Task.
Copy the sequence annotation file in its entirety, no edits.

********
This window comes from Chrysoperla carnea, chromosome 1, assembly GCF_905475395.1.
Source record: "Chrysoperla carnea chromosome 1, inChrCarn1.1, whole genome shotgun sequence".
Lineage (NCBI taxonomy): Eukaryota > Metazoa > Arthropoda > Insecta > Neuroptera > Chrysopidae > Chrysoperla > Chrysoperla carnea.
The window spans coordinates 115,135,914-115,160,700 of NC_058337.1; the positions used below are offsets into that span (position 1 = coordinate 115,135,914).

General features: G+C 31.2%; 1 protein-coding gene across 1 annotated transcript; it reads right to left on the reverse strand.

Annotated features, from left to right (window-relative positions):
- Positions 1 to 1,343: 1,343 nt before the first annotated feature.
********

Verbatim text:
This window comes from Chrysoperla carnea, chromosome 1, assembly GCF_905475395.1.
Source record: "Chrysoperla carnea chromosome 1, inChrCarn1.1, whole genome shotgun sequence".
Lineage (NCBI taxonomy): Eukaryota > Metazoa > Arthropoda > Insecta > Neuroptera > Chrysopidae > Chrysoperla > Chrysoperla carnea.
The window spans coordinates 115,135,914-115,160,700 of NC_058337.1; the positions used below are offsets into that span (position 1 = coordinate 115,135,914).

General features: G+C 31.2%; 1 protein-coding gene across 1 annotated transcript; it reads right to left on the reverse strand.

Annotated features, from left to right (window-relative positions):
- Positions 1 to 1,343: 1,343 nt before the first annotated feature.